If you believed in Lance Armstrong through all the mud-slinging, government leaks and “60 Minutes” disclosures, I suppose you feel vindicated today.
Federal prosecutors in Los Angeles told the Associated Press that they've closed a criminal investigation into doping allegations against the 7-time Tour de France winner.
A statement from the U.S. attorney's office said Armstrong would not be criminally charged, but did not explain why. This is a breaking story as I write this; I expect more explanation will follow at VeloNews or CyclingNews.
Apparently Armstrong isn't free and clear yet, however. US Anti Doping Agency head Travis Tygert said they are still pursuing their investigation.
“Unlike the U.S. Attorney, USADA’s job is to protect clean sport rather than enforce specific criminal laws. Our investigation into doping in the sport of cycling is continuing and we look forward to obtaining the information developed during the federal investigation.”
Bear in mind that the feds were investigating whether Armstrong and teammates committed fraud by using sponsorship money from US Postal Service to pay for doping.
Los Angeles had been the site of a federal grand jury taking testimony from Armstrong associates, including cycling teammates, regarding the allegations.
Armstrong maintained that he had never used performance-enhancing drugs, and reminded doubters that he had never failed a drug test.
After the announcement, Armstrong's attorney said his client was happy with the decision and can “devote his time and energy to Livestrong and the causes that have defined his career.”
The feds launched the probe in 2010 shortly after former pro cyclist Floyd Landis announced that he saw Armstrong take performance enhancing drugs while they were teammates on the US Postal Service team. Landis also admitted at the time that he had lied about his own innocence in his doping scandal in the 2006 Tour de France that led to his downfall.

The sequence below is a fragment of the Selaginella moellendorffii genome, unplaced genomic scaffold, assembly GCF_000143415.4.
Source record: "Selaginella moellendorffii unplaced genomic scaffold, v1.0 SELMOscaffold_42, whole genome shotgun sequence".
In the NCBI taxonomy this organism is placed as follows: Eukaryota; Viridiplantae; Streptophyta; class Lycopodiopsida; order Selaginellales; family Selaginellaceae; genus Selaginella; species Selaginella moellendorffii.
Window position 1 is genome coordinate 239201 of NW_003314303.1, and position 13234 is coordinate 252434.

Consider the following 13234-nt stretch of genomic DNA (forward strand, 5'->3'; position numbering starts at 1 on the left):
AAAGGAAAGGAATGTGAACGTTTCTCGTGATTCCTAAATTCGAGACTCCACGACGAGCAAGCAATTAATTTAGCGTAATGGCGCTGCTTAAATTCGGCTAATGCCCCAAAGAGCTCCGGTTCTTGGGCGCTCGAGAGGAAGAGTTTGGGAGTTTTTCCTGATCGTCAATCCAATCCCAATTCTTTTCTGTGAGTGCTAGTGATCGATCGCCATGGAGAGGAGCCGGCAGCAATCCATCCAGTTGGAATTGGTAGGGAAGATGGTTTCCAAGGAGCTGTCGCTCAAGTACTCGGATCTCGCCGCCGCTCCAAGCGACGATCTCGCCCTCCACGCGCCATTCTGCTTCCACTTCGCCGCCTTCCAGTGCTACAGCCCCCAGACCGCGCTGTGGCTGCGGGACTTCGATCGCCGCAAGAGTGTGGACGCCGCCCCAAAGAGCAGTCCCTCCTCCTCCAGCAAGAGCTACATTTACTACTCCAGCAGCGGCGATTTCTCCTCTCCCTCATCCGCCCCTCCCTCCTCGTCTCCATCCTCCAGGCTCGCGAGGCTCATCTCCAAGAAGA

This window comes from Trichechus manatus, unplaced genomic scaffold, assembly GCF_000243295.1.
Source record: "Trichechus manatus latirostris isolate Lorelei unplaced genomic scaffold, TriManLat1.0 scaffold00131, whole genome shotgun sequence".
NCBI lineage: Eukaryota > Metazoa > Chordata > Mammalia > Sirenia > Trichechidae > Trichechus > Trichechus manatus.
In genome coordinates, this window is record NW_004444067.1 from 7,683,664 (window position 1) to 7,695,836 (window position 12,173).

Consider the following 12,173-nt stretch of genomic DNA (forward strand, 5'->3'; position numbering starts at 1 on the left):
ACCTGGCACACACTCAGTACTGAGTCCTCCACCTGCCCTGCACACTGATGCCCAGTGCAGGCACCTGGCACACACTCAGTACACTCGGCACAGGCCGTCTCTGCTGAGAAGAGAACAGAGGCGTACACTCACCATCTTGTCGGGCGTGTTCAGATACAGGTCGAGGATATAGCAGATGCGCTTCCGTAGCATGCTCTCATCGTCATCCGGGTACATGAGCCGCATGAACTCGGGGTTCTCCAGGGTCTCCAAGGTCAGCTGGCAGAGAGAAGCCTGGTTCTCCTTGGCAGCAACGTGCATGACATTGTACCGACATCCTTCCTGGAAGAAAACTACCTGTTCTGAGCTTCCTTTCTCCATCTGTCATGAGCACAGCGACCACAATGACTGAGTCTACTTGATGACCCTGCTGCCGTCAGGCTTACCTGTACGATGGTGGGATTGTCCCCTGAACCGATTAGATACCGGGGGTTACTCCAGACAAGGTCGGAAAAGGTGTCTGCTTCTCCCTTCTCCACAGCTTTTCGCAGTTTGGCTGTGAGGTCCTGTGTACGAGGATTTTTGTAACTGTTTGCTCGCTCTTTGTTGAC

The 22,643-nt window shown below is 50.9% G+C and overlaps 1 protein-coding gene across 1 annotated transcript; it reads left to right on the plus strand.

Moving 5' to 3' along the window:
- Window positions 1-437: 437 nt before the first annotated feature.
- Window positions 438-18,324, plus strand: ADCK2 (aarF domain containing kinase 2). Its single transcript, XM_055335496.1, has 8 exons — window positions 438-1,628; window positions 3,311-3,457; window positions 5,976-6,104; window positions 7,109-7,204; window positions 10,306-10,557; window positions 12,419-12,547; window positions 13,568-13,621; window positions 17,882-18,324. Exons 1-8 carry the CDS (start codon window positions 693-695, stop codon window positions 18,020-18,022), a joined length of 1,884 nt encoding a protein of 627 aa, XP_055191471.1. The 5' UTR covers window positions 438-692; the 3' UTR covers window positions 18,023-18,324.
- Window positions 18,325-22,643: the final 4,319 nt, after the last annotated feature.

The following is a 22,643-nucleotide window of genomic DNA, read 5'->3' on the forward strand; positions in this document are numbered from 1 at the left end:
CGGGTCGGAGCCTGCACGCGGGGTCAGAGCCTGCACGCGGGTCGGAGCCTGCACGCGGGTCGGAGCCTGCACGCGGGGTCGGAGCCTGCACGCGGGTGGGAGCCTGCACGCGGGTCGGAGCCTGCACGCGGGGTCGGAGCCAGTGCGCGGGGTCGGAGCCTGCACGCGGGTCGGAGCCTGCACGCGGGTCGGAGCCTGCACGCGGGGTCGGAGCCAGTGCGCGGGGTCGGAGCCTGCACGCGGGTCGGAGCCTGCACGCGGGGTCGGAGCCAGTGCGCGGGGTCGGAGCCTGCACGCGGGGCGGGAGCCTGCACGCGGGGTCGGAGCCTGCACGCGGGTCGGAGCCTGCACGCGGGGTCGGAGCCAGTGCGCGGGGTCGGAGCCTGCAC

The case was fraught with leaks, so many that Armstrong's attorneys went to court to curb them.
Landis wasn't the only cyclist to publicly link Armstrong to doping. Former teammate Tyler Hamilton went on “60 Minutes” last spring and said he Armstrong took EPO, an illegal blood supplement.
That episode of “60 Minutes” also reported that George Hincapie also told the federal grand jury that he and Armstrong took performance enhancing drugs. Hincapie said he never spoke to “60 Minutes”, and that he didn't know where they got their information.
I don't know how much the fact that the feds aren't going to level charges against Armstrong will settle the arguments over whether Armstrong doped during his career.
I'm sure that Armstrong supporters will say, “I told you so,” and Lance haters will that Armstrong has skated again, just like he'd done in previous occasions.